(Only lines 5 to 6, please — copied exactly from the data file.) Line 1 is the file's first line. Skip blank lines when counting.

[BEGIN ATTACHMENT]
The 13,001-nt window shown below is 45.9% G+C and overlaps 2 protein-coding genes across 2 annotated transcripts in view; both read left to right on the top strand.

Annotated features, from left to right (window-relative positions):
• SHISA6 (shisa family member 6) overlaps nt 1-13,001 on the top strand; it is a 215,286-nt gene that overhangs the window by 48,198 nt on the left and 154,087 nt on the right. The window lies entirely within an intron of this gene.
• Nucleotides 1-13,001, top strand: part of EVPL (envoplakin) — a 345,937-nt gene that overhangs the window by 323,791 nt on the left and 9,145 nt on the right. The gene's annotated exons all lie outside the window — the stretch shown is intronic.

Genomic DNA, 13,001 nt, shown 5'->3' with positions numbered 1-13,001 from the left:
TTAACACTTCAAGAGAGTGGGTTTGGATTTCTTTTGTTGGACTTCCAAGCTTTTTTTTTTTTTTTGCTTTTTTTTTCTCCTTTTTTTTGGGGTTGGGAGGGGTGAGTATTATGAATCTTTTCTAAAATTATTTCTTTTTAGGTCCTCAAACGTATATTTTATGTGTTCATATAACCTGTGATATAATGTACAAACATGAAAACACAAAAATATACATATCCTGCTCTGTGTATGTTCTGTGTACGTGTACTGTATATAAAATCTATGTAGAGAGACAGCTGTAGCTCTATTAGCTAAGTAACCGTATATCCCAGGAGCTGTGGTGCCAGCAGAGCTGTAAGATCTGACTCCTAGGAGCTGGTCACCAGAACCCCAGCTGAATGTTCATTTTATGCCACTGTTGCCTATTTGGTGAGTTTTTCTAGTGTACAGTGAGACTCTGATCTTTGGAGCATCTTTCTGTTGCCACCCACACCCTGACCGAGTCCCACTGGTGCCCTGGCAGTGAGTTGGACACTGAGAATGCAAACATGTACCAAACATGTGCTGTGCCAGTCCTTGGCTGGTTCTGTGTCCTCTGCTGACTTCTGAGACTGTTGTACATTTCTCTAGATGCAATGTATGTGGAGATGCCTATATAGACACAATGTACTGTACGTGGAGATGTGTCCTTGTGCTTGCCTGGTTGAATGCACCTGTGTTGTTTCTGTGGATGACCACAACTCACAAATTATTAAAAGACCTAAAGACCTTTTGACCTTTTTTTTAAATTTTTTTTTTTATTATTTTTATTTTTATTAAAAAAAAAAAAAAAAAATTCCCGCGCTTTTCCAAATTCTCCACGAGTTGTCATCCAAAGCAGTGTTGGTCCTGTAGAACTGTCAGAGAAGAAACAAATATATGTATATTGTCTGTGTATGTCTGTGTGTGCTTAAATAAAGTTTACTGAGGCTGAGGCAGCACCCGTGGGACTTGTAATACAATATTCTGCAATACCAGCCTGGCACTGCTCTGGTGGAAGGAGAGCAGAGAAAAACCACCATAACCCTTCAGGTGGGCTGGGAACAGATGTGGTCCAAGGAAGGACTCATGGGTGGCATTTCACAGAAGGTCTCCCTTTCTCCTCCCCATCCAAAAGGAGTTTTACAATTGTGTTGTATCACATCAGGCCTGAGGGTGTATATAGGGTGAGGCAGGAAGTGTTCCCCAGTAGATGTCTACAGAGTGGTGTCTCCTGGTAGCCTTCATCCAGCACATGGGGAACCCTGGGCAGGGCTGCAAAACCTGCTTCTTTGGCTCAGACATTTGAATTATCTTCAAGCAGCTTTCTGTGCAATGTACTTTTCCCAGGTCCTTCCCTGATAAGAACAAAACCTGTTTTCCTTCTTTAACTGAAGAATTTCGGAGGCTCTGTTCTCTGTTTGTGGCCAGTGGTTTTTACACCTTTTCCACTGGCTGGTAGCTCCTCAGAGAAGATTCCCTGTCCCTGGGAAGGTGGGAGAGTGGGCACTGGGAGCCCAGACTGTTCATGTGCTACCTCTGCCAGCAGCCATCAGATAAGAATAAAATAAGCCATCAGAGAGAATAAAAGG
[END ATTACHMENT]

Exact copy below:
Genomic DNA, 13,001 nt, shown 5'->3' with positions numbered 1-13,001 from the left:
TTAACACTTCAAGAGAGTGGGTTTGGATTTCTTTTGTTGGACTTCCAAGCTTTTTTTTTTTTTTTGCTTTTTTTTTCTCCTTTTTTTTGGGGTTGGGAGGGGTGAGTATTATGAATCTTTTCTAAAATTATTTCTTTTTAGGTCCTCAAACGTATATTTTATGTGTTCATATAACCTGTGATATAATGTACAAACATGAAAACACAAAAATATACATATCCTGCTCTGTGTATGTTCTGTGTACGTGTACTGTATATAAAATCTATGTAGAGAGACAGCTGTAGCTCTATTAGCTAAGTAACCGTATATCCCAGGAGCTGTGGTGCCAGCAGAGCTGTAAGATCTGACTCCTAGGAGCTGGTCACCAGAACCCCAGCTGAATGTTCATTTTATGCCACTGTTGCCTATTTGGTGAGTTTTTCTAGTGTACAGTGAGACTCTGATCTTTGGAGCATCTTTCTGTTGCCACCCACACCCTGACCGAGTCCCACTGGTGCCCTGGCAGTGAGTTGGACACTGAGAATGCAAACATGTACCAAACATGTGCTGTGCCAGTCCTTGGCTGGTTCTGTGTCCTCTGCTGACTTCTGAGACTGTTGTACATTTCTCTAGATGCAATGTATGTGGAGATGCCTATATAGACACAATGTACTGTACGTGGAGATGTGTCCTTGTGCTTGCCTGGTTGAATGCACCTGTGTTGTTTCTGTGGATGACCACAACTCACAAATTATTAAAAGACCTAAAGACCTTTTGACCTTTTTTTTAAATTTTTTTTTTTATTATTTTTATTTTTATTAAAAAAAAAAAAAAAAAATTCCCGCGCTTTTCCAAATTCTCCACGAGTTGTCATCCAAAGCAGTGTTGGTCCTGTAGAACTGTCAGAGAAGAAACAAATATATGTATATTGTCTGTGTATGTCTGTGTGTGCTTAAATAAAGTTTACTGAGGCTGAGGCAGCACCCGTGGGACTTGTAATACAATATTCTGCAATACCAGCCTGGCACTGCTCTGGTGGAAGGAGAGCAGAGAAAAACCACCATAACCCTTCAGGTGGGCTGGGAACAGATGTGGTCCAAGGAAGGACTCATGGGTGGCATTTCACAGAAGGTCTCCCTTTCTCCTCCCCATCCAAAAGGAGTTTTACAATTGTGTTGTATCACATCAGGCCTGAGGGTGTATATAGGGTGAGGCAGGAAGTGTTCCCCAGTAGATGTCTACAGAGTGGTGTCTCCTGGTAGCCTTCATCCAGCACATGGGGAACCCTGGGCAGGGCTGCAAAACCTGCTTCTTTGGCTCAGACATTTGAATTATCTTCAAGCAGCTTTCTGTGCAATGTACTTTTCCCAGGTCCTTCCCTGATAAGAACAAAACCTGTTTTCCTTCTTTAACTGAAGAATTTCGGAGGCTCTGTTCTCTGTTTGTGGCCAGTGGTTTTTACACCTTTTCCACTGGCTGGTAGCTCCTCAGAGAAGATTCCCTGTCCCTGGGAAGGTGGGAGAGTGGGCACTGGGAGCCCAGACTGTTCATGTGCTACCTCTGCCAGCAGCCATCAGATAAGAATAAAATAAGCCATCAGAGAGAATAAAAGG